The Lieutenant, Kate Grenville

I have a general rule when it comes to my reading tastes: I hate Australian literature. Don’t ask me why, I can’t begin to explain it, it’s a totally irrational response to a whole genre that I struggle to appreciate. It could have something to do with the fact that I was scarred by Peter Carey’s Oscar and Lucinda and Patrick White’s A Fringe of Leaves in my youth (probably more the latter than the former) … Nonetheless, I tend to find little to appreciate in the majority of Australian literature.

My rule of thumb does, however, exclude several authors, one of whom is Kate Grenville. Grenville is a master story teller and plot weaver. Her writing is sublime and captivating. I devoured her book The Lieutenant and savoured every moment, despite the fact that it is set in the context of first settlement in New South Wales (one of my historical pet hates as far as periods of history go … again, it’s a long story!).

Grenville’s novel traces the experiences of Lieutenant Daniel Rooke, a young man who in so many ways does not belong. Rooke is out of place intellectually, socially and spiritually. His early interest in prime numbers defines him as a misfit amongst his peers and in his family. His journey takes him to school at a naval academy where he becomes fascinated with astronomy and in many ways finds a niche in the world. From school Rooke joins the navy and his physical journey at sea metaphorically mimics his emotional one to find himself.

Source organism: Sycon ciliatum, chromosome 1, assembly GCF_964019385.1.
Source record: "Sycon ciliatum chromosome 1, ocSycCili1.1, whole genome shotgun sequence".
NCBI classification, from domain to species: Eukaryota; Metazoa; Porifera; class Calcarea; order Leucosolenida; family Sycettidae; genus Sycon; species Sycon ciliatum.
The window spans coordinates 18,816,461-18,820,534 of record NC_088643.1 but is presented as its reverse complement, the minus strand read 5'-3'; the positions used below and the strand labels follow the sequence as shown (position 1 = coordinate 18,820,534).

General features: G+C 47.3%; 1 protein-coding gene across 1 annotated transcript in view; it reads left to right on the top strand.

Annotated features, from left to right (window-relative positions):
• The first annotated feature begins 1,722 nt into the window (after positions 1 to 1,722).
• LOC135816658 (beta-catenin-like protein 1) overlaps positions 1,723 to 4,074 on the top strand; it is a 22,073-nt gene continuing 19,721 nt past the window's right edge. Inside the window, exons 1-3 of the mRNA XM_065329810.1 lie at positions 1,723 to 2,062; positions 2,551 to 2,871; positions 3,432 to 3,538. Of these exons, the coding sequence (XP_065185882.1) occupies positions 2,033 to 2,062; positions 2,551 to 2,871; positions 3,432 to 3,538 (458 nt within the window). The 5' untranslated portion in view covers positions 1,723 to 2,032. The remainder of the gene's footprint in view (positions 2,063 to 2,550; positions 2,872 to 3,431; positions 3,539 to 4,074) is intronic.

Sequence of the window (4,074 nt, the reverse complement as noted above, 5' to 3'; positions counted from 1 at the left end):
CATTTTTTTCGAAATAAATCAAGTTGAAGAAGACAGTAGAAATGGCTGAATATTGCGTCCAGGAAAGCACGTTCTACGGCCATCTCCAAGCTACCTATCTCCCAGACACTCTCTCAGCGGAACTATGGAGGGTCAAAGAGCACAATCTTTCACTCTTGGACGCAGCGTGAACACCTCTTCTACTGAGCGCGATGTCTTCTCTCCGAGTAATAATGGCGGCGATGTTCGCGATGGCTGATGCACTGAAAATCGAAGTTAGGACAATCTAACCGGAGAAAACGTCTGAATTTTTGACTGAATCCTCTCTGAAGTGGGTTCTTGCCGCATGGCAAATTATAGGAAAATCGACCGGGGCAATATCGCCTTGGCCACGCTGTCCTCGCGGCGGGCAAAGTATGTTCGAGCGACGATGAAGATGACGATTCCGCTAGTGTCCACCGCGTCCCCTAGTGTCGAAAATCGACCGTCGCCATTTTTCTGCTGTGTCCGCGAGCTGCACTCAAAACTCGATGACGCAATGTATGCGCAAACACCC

Eventually Rooke discovers his true self in the colony in New South Wales at Sydney Cove. Here readers are transported to 1788 and the Sydney wilderness, replete with natives and wild-life. Rooke, as astronomer and linguist, takes maneuvers his way into the lives of the local Aboriginal community and develops a somewhat fraught and tortured relationship with an Aboriginal child. It is through this relationship that Rooke discovers parts of himself that he previously did not know existed. Concurrently, readers are taken into the heart of the colonial enterprise and some of the challenging ironies of that experience.

Rooke comes to relearn the world and his place in it, the language he uses to define and describe it and how he approaches it. His passion for astronomy and his attention to detail are eventually transformed into a passion for his fellow man. It is through this transformation that readers come to appreciate the value of a man like Rooke in the context of this place and time.

Kate Grenville’s website.

A review from another blogger.

Couriermail review.

M/C Reviews.

Interview with Grenville.

Sydney Morning Herald review.

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